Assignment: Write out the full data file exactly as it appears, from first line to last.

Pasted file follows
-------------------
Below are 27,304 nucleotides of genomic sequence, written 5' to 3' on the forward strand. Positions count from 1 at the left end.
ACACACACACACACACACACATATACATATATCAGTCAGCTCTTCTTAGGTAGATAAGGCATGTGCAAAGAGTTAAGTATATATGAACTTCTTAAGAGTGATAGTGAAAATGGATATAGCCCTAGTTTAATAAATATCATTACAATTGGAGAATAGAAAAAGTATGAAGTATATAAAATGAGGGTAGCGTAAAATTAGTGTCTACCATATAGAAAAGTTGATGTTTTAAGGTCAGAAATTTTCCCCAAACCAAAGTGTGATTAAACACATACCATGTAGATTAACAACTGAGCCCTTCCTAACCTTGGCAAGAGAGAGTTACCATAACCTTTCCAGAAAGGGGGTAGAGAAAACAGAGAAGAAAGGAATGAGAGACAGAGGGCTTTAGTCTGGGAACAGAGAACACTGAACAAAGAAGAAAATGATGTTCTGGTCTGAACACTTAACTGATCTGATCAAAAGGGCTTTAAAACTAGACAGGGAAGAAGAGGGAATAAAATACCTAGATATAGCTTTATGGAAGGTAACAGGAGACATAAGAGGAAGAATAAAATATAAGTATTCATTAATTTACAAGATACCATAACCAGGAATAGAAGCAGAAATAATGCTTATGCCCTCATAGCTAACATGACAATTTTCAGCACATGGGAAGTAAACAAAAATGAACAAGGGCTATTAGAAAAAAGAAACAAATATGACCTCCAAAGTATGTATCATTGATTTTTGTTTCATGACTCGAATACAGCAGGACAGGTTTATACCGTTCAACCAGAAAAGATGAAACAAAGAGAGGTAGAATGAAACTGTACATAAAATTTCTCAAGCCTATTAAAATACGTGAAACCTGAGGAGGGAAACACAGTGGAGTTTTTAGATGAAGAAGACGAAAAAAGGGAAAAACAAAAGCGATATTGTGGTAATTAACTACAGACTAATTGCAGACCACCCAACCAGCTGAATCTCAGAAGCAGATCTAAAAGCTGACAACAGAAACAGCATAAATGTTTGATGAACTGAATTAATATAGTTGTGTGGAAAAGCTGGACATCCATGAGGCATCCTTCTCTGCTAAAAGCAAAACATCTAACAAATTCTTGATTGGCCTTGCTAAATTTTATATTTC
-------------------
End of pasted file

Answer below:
Below are 27,304 nucleotides of genomic sequence, written 5' to 3' on the forward strand. Positions count from 1 at the left end.
ACACACACACACACACACACATATACATATATCAGTCAGCTCTTCTTAGGTAGATAAGGCATGTGCAAAGAGTTAAGTATATATGAACTTCTTAAGAGTGATAGTGAAAATGGATATAGCCCTAGTTTAATAAATATCATTACAATTGGAGAATAGAAAAAGTATGAAGTATATAAAATGAGGGTAGCGTAAAATTAGTGTCTACCATATAGAAAAGTTGATGTTTTAAGGTCAGAAATTTTCCCCAAACCAAAGTGTGATTAAACACATACCATGTAGATTAACAACTGAGCCCTTCCTAACCTTGGCAAGAGAGAGTTACCATAACCTTTCCAGAAAGGGGGTAGAGAAAACAGAGAAGAAAGGAATGAGAGACAGAGGGCTTTAGTCTGGGAACAGAGAACACTGAACAAAGAAGAAAATGATGTTCTGGTCTGAACACTTAACTGATCTGATCAAAAGGGCTTTAAAACTAGACAGGGAAGAAGAGGGAATAAAATACCTAGATATAGCTTTATGGAAGGTAACAGGAGACATAAGAGGAAGAATAAAATATAAGTATTCATTAATTTACAAGATACCATAACCAGGAATAGAAGCAGAAATAATGCTTATGCCCTCATAGCTAACATGACAATTTTCAGCACATGGGAAGTAAACAAAAATGAACAAGGGCTATTAGAAAAAAGAAACAAATATGACCTCCAAAGTATGTATCATTGATTTTTGTTTCATGACTCGAATACAGCAGGACAGGTTTATACCGTTCAACCAGAAAAGATGAAACAAAGAGAGGTAGAATGAAACTGTACATAAAATTTCTCAAGCCTATTAAAATACGTGAAACCTGAGGAGGGAAACACAGTGGAGTTTTTAGATGAAGAAGACGAAAAAAGGGAAAAACAAAAGCGATATTGTGGTAATTAACTACAGACTAATTGCAGACCACCCAACCAGCTGAATCTCAGAAGCAGATCTAAAAGCTGACAACAGAAACAGCATAAATGTTTGATGAACTGAATTAATATAGTTGTGTGGAAAAGCTGGACATCCATGAGGCATCCTTCTCTGCTAAAAGCAAAACATCTAACAAATTCTTGATTGGCCTTGCTAAATTTTATATTTC